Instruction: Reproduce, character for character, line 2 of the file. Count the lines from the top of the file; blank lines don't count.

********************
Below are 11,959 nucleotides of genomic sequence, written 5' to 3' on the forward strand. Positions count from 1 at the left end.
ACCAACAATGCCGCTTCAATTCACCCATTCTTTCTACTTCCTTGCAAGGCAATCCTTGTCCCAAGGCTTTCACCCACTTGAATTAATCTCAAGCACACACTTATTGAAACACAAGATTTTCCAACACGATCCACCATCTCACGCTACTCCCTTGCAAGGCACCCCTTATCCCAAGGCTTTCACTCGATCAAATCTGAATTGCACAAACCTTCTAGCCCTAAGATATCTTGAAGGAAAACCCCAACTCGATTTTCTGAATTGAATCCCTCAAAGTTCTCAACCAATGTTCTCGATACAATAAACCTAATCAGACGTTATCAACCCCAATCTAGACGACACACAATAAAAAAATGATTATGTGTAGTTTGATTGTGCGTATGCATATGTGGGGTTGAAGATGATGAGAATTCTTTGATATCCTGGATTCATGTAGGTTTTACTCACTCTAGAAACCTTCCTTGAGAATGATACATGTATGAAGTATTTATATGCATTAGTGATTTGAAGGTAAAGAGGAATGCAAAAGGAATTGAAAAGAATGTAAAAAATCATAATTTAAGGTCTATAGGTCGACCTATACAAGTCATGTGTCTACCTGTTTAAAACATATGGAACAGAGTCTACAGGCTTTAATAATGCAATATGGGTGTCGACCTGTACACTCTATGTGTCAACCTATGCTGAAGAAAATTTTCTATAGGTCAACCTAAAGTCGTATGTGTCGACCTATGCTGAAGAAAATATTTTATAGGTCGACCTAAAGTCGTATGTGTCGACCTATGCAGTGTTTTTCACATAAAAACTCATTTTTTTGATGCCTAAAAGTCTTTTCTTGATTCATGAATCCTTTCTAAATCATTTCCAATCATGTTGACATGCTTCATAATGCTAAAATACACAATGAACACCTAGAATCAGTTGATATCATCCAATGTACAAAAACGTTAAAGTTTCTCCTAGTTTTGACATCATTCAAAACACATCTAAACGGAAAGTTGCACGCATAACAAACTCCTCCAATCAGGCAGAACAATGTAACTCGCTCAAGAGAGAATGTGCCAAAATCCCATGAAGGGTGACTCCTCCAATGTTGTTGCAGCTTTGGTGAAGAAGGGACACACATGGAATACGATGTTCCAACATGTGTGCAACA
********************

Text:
ACCAACAATGCCGCTTCAATTCACCCATTCTTTCTACTTCCTTGCAAGGCAATCCTTGTCCCAAGGCTTTCACCCACTTGAATTAATCTCAAGCACACACTTATTGAAACACAAGATTTTCCAACACGATCCACCATCTCACGCTACTCCCTTGCAAGGCACCCCTTATCCCAAGGCTTTCACTCGATCAAATCTGAATTGCACAAACCTTCTAGCCCTAAGATATCTTGAAGGAAAACCCCAACTCGATTTTCTGAATTGAATCCCTCAAAGTTCTCAACCAATGTTCTCGATACAATAAACCTAATCAGACGTTATCAACCCCAATCTAGACGACACACAATAAAAAAATGATTATGTGTAGTTTGATTGTGCGTATGCATATGTGGGGTTGAAGATGATGAGAATTCTTTGATATCCTGGATTCATGTAGGTTTTACTCACTCTAGAAACCTTCCTTGAGAATGATACATGTATGAAGTATTTATATGCATTAGTGATTTGAAGGTAAAGAGGAATGCAAAAGGAATTGAAAAGAATGTAAAAAATCATAATTTAAGGTCTATAGGTCGACCTATACAAGTCATGTGTCTACCTGTTTAAAACATATGGAACAGAGTCTACAGGCTTTAATAATGCAATATGGGTGTCGACCTGTACACTCTATGTGTCAACCTATGCTGAAGAAAATTTTCTATAGGTCAACCTAAAGTCGTATGTGTCGACCTATGCTGAAGAAAATATTTTATAGGTCGACCTAAAGTCGTATGTGTCGACCTATGCAGTGTTTTTCACATAAAAACTCATTTTTTTGATGCCTAAAAGTCTTTTCTTGATTCATGAATCCTTTCTAAATCATTTCCAATCATGTTGACATGCTTCATAATGCTAAAATACACAATGAACACCTAGAATCAGTTGATATCATCCAATGTACAAAAACGTTAAAGTTTCTCCTAGTTTTGACATCATTCAAAACACATCTAAACGGAAAGTTGCACGCATAACAAACTCCTCCAATCAGGCAGAACAATGTAACTCGCTCAAGAGAGAATGTGCCAAAATCCCATGAAGGGTGACTCCTCCAATGTTGTTGCAGCTTTGGTGAAGAAGGGACACACATGGAATACGATGTTCCAACATGTGTGCAACA